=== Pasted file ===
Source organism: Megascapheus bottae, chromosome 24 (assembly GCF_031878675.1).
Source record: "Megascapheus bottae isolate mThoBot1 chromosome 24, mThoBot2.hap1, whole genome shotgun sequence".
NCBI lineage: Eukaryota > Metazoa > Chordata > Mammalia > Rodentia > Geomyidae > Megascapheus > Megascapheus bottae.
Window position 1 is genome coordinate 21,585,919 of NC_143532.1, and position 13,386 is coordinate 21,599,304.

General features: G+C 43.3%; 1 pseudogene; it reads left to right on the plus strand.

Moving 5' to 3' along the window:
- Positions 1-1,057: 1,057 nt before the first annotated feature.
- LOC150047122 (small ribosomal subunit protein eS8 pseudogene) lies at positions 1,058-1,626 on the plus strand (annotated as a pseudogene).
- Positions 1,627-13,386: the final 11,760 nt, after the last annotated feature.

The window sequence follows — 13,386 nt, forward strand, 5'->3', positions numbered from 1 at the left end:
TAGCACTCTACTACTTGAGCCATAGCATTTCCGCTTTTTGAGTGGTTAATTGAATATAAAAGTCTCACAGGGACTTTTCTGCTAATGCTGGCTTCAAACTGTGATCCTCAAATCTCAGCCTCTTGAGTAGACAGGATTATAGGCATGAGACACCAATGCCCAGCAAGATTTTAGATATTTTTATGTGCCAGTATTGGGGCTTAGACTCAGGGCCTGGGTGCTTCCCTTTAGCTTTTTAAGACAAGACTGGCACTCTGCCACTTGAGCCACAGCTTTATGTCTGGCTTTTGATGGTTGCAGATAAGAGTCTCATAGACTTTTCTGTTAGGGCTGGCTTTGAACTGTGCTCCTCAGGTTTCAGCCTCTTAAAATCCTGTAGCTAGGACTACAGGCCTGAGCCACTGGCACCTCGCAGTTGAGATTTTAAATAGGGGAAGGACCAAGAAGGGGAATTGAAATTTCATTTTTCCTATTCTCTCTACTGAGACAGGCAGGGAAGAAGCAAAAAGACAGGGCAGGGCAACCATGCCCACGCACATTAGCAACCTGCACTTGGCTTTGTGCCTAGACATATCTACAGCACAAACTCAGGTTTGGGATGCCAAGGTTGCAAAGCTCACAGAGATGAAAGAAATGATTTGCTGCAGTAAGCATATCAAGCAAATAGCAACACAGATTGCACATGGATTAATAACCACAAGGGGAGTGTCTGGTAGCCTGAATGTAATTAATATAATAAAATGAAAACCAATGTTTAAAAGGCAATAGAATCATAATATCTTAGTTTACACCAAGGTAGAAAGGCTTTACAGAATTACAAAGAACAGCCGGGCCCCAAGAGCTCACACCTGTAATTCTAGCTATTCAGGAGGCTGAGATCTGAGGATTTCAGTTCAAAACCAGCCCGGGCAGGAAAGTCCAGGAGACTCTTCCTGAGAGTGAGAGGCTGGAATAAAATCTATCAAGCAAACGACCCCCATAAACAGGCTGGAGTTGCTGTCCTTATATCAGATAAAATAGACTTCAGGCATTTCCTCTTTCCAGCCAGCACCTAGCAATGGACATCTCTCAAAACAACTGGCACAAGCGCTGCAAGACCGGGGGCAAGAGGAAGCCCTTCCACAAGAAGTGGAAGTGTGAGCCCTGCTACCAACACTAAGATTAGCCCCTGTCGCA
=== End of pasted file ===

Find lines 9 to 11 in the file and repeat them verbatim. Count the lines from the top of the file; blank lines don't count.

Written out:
- Positions 1,627-13,386: the final 11,760 nt, after the last annotated feature.

The window sequence follows — 13,386 nt, forward strand, 5'->3', positions numbered from 1 at the left end:
TAGCACTCTACTACTTGAGCCATAGCATTTCCGCTTTTTGAGTGGTTAATTGAATATAAAAGTCTCACAGGGACTTTTCTGCTAATGCTGGCTTCAAACTGTGATCCTCAAATCTCAGCCTCTTGAGTAGACAGGATTATAGGCATGAGACACCAATGCCCAGCAAGATTTTAGATATTTTTATGTGCCAGTATTGGGGCTTAGACTCAGGGCCTGGGTGCTTCCCTTTAGCTTTTTAAGACAAGACTGGCACTCTGCCACTTGAGCCACAGCTTTATGTCTGGCTTTTGATGGTTGCAGATAAGAGTCTCATAGACTTTTCTGTTAGGGCTGGCTTTGAACTGTGCTCCTCAGGTTTCAGCCTCTTAAAATCCTGTAGCTAGGACTACAGGCCTGAGCCACTGGCACCTCGCAGTTGAGATTTTAAATAGGGGAAGGACCAAGAAGGGGAATTGAAATTTCATTTTTCCTATTCTCTCTACTGAGACAGGCAGGGAAGAAGCAAAAAGACAGGGCAGGGCAACCATGCCCACGCACATTAGCAACCTGCACTTGGCTTTGTGCCTAGACATATCTACAGCACAAACTCAGGTTTGGGATGCCAAGGTTGCAAAGCTCACAGAGATGAAAGAAATGATTTGCTGCAGTAAGCATATCAAGCAAATAGCAACACAGATTGCACATGGATTAATAACCACAAGGGGAGTGTCTGGTAGCCTGAATGTAATTAATATAATAAAATGAAAACCAATGTTTAAAAGGCAATAGAATCATAATATCTTAGTTTACACCAAGGTAGAAAGGCTTTACAGAATTACAAAGAACAGCCGGGCCCCAAGAGCTCACACCTGTAATTCTAGCTATTCAGGAGGCTGAGATCTGAGGATTTCAGTTCAAAACCAGCCCGGGCAGGAAAGTCCAGGAGACTCTTCCTGAGAGTGAGAGGCTGGAATAAAATCTATCAAGCAAACGACCCCCATAAACAGGCTGGAGTTGCTGTCCTTATATCAGATAAAATAGACTTCAGGCATTTCCTCTTTCCAGCCAGCACCTAGCAATGGACATCTCTCAAAACAACTGGCACAAGCGCTGCAAGACCGGGGGCAAGAGGAAGCCCTTCCACAAGAAGTGGAAGTGTGAGCCCTGCTACCAACACTAAGATTAGCCCCTGTCGCA